When The Weeds Take Over The Work

Foot tapping, blood pressure rising, head pounding, eye pressure so intense I was sure they would pop out of my head, I sat at the adjustable OT table taking a test designed to determine the areas in which I was still having difficulty after my concussion. The test was frustrating enough. Typing in the wrong combination of numbers over and over and getting no response for, what seemed to me to be, a simple task, desperately tamping down tears before asking for help, only to find the “careful scanning” I had been doing was off and the numbers I was typing in were wrong. The moment I did it correctly I was able to progress. Next up, a maddening trip to the virtual grocery store where I had to organize my list and find the fastest route. My direct path looked more like a confused labyrinth. All the while, for each new task, I would be interrupted by “calls,” directions, lists to remember, or “conversations.” It was overwhelming, exhausting, and my head hurt for the next two days after only about an hour’s worth of work. It is wearying dealing with constant interruptions with a healthy brain but a with a damaged one it is infinitely harder.

Interruptions are like weeds. It doesn’t matter how often you pull them out, they just keep coming. If you aren’t persistently, proactively, and perpetually pulling them out, you’ll find yourself overrun. The challenge is then to not let the weeds take over the work. When the focus shifts from staining the fence to doing battle with an army of creepers, you’re liable to lose your sponge and brush in the tangle, right along with the foundational blocks which have already begun to crumble from their encroachment. So again, how do we prevent our losing sight of the work while still protecting our investment? The solution, I think, is to stop being reactionary. Life will always throw you curve balls, some of which you will dodge, other which will hit you, some may even knock you out for a while. But, if you always keep your eyes on the goal, weeding while you work, enlisting the help you need to move forward, you can spend less time in the dirt and more time on the fence.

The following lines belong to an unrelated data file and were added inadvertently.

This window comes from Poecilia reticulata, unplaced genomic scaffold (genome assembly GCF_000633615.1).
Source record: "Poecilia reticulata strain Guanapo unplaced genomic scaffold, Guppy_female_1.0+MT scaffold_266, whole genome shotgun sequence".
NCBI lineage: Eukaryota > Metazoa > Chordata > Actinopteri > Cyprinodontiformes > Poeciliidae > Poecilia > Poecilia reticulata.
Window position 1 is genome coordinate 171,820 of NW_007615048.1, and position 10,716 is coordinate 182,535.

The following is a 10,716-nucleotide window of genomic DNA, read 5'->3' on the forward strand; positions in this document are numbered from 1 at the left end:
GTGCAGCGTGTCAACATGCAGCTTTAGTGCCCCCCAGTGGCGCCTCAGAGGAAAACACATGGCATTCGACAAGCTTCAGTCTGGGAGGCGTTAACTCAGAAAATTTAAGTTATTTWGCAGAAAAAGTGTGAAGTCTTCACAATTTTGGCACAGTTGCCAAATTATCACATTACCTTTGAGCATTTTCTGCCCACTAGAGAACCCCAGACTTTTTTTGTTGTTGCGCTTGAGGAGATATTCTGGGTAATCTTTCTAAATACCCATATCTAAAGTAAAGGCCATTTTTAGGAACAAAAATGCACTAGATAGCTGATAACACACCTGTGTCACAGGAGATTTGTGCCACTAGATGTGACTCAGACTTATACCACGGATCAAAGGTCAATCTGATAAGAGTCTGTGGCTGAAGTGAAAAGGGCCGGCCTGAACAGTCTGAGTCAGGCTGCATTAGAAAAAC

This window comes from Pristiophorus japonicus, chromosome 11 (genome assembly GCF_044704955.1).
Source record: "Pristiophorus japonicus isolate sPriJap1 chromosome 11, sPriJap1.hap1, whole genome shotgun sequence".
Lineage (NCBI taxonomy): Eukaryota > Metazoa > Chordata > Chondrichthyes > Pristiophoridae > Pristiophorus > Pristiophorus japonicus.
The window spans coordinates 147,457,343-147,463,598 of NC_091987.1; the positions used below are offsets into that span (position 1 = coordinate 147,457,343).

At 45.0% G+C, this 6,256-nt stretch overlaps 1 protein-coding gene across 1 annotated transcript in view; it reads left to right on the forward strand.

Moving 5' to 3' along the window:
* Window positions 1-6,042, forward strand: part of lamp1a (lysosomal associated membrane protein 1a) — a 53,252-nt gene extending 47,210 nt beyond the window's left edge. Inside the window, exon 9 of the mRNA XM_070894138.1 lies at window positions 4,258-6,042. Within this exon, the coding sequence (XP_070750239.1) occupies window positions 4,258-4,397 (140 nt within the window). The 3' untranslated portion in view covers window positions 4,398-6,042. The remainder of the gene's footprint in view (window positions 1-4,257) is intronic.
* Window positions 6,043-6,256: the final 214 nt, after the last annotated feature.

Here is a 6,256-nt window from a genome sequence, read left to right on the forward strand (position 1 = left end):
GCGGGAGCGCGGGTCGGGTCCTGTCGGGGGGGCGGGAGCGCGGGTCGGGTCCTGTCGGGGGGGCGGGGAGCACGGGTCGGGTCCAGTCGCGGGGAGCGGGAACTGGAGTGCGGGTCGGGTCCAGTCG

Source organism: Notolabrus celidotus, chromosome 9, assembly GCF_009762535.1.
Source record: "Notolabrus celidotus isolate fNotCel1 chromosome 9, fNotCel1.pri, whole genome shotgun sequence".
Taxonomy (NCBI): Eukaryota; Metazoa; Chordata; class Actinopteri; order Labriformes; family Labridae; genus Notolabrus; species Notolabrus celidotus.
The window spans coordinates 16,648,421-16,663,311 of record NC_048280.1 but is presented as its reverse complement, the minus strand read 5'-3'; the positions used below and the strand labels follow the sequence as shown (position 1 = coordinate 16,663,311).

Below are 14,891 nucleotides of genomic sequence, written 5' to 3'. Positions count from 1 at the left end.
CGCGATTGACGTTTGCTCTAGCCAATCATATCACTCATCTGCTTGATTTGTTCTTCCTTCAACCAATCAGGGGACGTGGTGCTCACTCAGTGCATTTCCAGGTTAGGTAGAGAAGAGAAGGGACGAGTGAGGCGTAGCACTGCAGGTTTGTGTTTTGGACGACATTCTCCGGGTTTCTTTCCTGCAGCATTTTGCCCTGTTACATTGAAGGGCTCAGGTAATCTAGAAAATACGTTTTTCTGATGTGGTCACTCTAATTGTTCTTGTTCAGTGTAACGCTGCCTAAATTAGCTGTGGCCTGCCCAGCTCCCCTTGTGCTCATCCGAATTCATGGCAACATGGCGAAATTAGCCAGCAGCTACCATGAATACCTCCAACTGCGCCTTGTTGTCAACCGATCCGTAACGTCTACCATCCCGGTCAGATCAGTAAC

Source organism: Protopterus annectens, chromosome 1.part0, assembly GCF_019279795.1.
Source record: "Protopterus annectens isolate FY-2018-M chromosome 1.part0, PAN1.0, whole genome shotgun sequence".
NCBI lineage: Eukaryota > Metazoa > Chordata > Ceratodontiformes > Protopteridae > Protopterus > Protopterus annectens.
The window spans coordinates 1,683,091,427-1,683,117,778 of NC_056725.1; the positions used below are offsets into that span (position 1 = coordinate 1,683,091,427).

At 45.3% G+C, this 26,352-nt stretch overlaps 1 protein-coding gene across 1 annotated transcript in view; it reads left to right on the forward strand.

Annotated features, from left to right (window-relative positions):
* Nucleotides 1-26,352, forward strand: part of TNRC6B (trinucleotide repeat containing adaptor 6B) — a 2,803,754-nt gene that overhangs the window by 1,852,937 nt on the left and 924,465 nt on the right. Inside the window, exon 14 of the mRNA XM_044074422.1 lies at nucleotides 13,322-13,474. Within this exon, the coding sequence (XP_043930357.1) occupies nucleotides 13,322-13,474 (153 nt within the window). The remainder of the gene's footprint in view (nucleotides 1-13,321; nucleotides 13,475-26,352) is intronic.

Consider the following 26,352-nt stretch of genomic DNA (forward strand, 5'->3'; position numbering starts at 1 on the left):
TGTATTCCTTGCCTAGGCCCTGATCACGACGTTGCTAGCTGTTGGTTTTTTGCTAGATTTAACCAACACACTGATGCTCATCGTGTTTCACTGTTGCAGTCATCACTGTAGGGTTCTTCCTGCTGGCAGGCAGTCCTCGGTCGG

Philippians 3:14 “I press on toward the goal to win the prize for which God has called me heavenward in Christ Jesus.” Usain Bolt isn’t busy focusing on the spectators, announcers, or other runners as he speeds past to victory, he’s focused on the finish line. He worries about the distractions in practice with his eyes always toward the race. That’s what I have to remember. Because I’m struggling with organizational, reaction time, processing, and memory issues now, it’s easy for me to lose focus. I walk away in the middle of things, burn food, leave the oven on, forget what I was saying as quickly as I begin to say it. I forgot to take my little girl to the concert she had been practicing for all spring the other day. She was very kind about the whole thing, but I felt like a failure as a parent. I had always been the organizer, that was my strong suit. I’m the bookkeeper, in the early years, I was the accountant too. I manage the schedules and appointments of everyone in the house. Drive everyone where they need to go and pick them back up when they are done. I teach and prepare lessons always with an eye toward current events to make them relevant and engaging. For the last year, however, kudzu has taken over my world. You’d think not being able to drive or go to work would make it easier, but it doesn’t because now there are even more appointments and things to manage and I don’t have the means to do them for myself. Not only do I have to rely on others, but I also have to plan ahead to rely on others. This has been a rude awakening for me. If it weren’t for iPhone reminders, three calendars, a husband and three teen and tween kids to pick up the slack, I’d be lost. Even still, I forgot her concert. I forgot the work because of the weeds.

I’ve had to make my life’s garden a little smaller in the last year, give plots away for others to care for, leave other parcels fallow, to keep my eyes on the fence. This new reality might not be what I would have chosen but, for now, I can do my best to produce a spectacular stain job on the cedar.

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